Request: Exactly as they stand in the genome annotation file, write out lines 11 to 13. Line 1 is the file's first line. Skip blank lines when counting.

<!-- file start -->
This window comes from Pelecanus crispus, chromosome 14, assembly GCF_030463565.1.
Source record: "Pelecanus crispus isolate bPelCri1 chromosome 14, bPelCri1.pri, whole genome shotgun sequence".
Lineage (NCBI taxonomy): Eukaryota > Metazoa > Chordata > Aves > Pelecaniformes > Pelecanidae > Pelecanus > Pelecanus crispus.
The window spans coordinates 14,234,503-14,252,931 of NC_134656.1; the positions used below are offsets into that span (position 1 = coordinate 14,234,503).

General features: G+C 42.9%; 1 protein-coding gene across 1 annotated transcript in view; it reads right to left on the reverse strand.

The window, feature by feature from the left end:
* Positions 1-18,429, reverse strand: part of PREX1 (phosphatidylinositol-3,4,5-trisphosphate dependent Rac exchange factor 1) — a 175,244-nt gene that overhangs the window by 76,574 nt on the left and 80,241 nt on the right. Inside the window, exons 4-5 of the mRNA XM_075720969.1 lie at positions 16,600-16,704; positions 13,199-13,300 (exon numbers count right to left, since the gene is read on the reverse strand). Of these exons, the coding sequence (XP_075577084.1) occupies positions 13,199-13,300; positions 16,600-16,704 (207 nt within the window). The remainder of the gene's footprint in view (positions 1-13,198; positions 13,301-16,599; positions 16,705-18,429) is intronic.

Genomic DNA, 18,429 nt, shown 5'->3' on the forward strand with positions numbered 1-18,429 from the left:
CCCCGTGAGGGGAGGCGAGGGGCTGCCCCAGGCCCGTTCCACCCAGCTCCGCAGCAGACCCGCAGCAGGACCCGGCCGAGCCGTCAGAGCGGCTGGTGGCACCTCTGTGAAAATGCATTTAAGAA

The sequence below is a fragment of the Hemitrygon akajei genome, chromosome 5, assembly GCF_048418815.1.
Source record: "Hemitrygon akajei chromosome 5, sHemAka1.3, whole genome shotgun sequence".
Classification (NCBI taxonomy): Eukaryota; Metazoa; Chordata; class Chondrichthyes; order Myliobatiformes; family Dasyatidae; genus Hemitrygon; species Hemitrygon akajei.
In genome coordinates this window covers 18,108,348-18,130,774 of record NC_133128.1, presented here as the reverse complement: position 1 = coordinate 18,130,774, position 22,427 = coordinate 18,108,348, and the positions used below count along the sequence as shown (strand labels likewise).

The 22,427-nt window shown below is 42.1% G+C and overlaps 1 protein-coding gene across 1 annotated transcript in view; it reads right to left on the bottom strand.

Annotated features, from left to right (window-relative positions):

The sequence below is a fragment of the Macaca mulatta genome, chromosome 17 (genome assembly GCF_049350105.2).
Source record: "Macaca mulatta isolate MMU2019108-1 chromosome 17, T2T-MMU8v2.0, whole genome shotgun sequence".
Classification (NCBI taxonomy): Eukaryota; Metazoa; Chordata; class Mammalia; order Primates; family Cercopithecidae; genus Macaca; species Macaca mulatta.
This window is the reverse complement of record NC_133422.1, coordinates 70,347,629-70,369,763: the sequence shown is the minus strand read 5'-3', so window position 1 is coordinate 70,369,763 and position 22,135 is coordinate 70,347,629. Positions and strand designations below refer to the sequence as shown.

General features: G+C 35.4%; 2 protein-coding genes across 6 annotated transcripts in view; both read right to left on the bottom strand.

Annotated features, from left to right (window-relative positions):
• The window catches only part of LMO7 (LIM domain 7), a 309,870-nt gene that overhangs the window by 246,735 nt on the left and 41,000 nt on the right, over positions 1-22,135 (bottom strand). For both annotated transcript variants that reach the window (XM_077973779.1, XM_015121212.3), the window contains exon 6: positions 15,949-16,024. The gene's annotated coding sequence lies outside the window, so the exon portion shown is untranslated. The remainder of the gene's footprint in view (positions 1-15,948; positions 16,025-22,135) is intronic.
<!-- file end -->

Source record: "Hemitrygon akajei chromosome 5, sHemAka1.3, whole genome shotgun sequence".
Classification (NCBI taxonomy): Eukaryota; Metazoa; Chordata; class Chondrichthyes; order Myliobatiformes; family Dasyatidae; genus Hemitrygon; species Hemitrygon akajei.
In genome coordinates this window covers 18,108,348-18,130,774 of record NC_133128.1, presented here as the reverse complement: position 1 = coordinate 18,130,774, position 22,427 = coordinate 18,108,348, and the positions used below count along the sequence as shown (strand labels likewise).